for different types of group quarters. This effort should include consideration of clearer definitions for group quarters, redesign of questionnaires and data content as appropriate, and improvement of the address listing, enumeration, and coverage evaluation processes for group quarters (Recommendation 4.4).


Much valuable information is available from the 2000 Accuracy and Coverage Evaluation (A.C.E.) Survey about the completeness of the census enumeration for the household population. Changes in estimation methods between the most recent A.C.E. Revision II, completed in March 2003, and the 1990 Post-Enumeration Survey (PES) make it difficult to compare coverage estimates between the two censuses. Nonetheless, there is sufficient evidence to conclude that net undercount rates for population groups were reduced in 2000 from 1990 and, even more important, that differences in net undercount rates between historically less-well-counted groups (minorities, children, renters) and other groups were reduced as well. From this result and from analysis of available information for states and large counties and places, it is reasonable to infer that differences in net undercount rates among geographic areas were also probably smaller in 2000 compared with 1990.

The reduction in differential net undercount was an achievement of the 2000 census. Contributing to this outcome, however, were large numbers of duplicate census enumerations and large numbers of wholly imputed census records (three times as many such records as in 1990, including imputations for members of enumerated households who lacked all basic characteristics as well as imputations of people into housing units that were presumed to be occupied). Both the duplicate enumerations and the imputed records generally accounted for larger proportions of historically less-well-counted groups than of other groups.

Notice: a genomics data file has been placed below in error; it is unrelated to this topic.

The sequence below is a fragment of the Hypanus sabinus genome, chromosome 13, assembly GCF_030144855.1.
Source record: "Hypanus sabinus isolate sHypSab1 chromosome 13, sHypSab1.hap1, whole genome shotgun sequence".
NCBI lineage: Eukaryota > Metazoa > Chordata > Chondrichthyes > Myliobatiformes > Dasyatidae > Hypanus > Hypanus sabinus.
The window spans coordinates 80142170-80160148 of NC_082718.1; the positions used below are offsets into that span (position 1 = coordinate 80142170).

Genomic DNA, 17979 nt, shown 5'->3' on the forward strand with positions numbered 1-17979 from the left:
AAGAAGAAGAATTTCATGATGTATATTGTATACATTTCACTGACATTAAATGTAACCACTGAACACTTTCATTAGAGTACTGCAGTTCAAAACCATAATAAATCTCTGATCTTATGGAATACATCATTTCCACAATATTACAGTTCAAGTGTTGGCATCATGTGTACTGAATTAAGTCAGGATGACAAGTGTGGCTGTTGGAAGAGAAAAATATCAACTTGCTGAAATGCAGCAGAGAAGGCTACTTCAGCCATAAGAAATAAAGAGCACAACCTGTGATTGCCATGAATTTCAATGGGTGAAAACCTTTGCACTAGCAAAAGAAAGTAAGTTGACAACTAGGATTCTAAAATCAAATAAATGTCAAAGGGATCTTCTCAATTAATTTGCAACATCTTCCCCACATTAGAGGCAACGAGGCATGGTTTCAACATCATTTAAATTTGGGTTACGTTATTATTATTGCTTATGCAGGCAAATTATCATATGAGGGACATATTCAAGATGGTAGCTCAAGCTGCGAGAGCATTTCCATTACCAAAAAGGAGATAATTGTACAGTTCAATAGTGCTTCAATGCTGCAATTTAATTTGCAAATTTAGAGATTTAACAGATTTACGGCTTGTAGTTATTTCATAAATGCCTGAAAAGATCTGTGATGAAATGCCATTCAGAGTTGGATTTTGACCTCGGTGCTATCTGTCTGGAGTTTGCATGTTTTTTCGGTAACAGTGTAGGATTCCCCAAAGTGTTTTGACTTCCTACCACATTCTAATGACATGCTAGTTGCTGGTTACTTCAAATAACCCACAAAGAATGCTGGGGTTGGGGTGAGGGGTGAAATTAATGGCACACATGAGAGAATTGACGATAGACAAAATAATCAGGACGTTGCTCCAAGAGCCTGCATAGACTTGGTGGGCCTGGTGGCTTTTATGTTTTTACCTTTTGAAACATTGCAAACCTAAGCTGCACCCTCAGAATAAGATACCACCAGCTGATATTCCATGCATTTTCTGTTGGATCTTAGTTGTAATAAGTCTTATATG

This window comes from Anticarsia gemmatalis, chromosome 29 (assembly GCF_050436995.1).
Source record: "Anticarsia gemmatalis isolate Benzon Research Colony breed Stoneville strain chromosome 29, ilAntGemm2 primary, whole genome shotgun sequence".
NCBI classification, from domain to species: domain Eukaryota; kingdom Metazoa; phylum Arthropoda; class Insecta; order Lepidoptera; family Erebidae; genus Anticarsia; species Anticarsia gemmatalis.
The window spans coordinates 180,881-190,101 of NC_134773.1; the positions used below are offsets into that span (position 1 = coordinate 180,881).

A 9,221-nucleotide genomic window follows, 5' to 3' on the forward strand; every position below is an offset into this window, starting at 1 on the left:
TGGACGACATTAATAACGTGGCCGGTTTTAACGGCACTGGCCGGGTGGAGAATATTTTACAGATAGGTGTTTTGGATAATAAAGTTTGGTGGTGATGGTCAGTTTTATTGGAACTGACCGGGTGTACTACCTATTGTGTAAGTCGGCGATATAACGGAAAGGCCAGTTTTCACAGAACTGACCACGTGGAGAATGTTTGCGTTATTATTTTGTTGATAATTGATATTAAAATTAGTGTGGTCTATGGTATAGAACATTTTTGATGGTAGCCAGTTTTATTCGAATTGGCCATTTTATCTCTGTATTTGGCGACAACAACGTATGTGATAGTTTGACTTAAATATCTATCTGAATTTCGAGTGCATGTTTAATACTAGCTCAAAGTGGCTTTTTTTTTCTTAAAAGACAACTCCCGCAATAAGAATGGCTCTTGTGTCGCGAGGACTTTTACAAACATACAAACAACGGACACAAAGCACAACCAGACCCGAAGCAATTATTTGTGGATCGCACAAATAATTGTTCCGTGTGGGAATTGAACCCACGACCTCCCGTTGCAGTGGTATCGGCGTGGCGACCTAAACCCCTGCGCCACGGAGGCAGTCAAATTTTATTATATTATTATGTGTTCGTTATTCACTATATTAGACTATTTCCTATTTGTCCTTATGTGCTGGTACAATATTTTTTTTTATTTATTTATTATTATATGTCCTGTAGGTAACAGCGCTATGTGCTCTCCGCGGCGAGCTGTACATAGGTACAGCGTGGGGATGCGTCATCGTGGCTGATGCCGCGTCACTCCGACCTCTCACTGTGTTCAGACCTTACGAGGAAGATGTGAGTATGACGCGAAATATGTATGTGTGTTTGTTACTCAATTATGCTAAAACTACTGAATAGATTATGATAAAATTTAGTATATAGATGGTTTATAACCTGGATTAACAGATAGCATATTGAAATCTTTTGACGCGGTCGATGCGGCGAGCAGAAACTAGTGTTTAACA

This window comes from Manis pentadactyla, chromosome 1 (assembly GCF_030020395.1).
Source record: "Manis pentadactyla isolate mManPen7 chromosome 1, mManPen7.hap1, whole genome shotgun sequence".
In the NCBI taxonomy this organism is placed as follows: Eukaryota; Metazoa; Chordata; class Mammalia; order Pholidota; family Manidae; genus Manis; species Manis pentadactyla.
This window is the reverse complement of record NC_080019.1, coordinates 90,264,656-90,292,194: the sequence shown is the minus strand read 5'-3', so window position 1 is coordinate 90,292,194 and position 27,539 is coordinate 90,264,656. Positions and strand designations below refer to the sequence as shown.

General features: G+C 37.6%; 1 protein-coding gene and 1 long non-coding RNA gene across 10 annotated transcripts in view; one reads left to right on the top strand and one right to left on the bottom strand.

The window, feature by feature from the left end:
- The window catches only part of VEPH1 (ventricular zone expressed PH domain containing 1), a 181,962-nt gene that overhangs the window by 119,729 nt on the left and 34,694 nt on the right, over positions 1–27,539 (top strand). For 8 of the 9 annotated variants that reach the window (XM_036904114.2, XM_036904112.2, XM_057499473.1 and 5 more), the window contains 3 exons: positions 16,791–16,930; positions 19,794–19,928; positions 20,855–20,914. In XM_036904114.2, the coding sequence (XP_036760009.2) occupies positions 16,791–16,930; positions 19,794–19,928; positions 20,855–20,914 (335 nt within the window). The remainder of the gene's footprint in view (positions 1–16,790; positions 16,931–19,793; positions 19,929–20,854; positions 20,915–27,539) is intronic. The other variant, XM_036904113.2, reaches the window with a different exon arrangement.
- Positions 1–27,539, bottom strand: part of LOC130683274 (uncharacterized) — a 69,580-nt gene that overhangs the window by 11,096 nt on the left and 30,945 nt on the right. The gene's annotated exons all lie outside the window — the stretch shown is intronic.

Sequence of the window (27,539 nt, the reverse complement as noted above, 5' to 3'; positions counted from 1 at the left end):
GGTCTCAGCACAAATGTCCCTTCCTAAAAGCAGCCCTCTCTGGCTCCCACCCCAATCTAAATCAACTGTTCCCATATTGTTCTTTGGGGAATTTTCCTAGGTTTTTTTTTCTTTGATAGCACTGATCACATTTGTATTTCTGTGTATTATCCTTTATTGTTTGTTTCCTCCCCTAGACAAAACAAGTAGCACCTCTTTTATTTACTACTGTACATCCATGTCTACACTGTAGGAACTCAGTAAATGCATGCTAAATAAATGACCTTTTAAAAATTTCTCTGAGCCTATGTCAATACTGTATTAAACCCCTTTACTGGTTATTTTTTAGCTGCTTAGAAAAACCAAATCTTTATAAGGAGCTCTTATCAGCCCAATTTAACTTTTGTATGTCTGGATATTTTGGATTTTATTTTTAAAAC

Despite the reduced differences in net undercount rates and an estimate that the 2000 census overcounted the total population by a small percentage (a first in census history), such groups as black men and renters continued be undercounted in 2000, whereas other groups were overcounted. Reducing such differences will be an important goal for the 2010 census. Also in 2000, gross errors of er-

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